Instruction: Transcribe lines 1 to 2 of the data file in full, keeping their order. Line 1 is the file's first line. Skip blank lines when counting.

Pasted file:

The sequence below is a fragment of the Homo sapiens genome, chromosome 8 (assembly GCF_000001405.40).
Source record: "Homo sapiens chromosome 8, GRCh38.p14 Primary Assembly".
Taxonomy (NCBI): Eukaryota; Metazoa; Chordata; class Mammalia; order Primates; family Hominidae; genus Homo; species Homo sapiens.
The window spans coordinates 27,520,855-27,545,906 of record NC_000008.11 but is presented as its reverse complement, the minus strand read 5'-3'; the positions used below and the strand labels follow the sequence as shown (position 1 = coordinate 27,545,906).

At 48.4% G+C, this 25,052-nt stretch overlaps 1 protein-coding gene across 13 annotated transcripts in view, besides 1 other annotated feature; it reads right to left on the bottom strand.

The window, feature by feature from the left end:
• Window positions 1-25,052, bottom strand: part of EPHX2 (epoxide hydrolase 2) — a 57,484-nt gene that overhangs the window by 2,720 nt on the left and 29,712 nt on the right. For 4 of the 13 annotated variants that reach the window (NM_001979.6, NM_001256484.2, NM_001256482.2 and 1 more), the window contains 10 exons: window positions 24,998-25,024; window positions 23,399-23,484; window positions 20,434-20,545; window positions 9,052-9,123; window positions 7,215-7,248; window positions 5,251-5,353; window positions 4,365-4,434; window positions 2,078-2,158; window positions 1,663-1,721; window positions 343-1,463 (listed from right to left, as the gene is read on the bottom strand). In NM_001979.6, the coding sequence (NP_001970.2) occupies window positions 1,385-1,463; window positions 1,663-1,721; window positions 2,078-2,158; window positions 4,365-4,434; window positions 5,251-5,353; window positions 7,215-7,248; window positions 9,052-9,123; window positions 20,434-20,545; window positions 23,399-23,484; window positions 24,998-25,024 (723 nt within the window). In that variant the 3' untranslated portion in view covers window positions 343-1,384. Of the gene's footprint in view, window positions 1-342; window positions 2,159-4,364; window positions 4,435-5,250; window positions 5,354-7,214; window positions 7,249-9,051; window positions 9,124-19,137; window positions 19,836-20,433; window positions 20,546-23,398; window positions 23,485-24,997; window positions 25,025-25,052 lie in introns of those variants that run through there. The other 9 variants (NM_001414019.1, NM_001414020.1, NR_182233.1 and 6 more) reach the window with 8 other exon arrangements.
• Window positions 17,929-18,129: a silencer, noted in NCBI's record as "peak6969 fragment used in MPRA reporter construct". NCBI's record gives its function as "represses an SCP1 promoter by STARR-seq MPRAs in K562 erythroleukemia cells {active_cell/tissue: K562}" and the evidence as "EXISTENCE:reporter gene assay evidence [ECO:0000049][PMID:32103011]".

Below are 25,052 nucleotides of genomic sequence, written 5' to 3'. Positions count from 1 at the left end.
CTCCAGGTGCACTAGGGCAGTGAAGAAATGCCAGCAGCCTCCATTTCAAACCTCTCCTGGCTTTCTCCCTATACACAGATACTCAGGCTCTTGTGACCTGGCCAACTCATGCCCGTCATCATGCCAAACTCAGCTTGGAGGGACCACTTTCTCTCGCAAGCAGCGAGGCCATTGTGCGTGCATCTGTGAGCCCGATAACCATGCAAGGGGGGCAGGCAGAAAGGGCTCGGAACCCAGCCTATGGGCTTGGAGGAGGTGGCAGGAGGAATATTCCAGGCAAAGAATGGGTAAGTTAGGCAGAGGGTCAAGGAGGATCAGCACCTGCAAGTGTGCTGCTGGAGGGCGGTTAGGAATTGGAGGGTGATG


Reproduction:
The sequence below is a fragment of the Homo sapiens genome, chromosome 8 (assembly GCF_000001405.40).
Source record: "Homo sapiens chromosome 8, GRCh38.p14 Primary Assembly".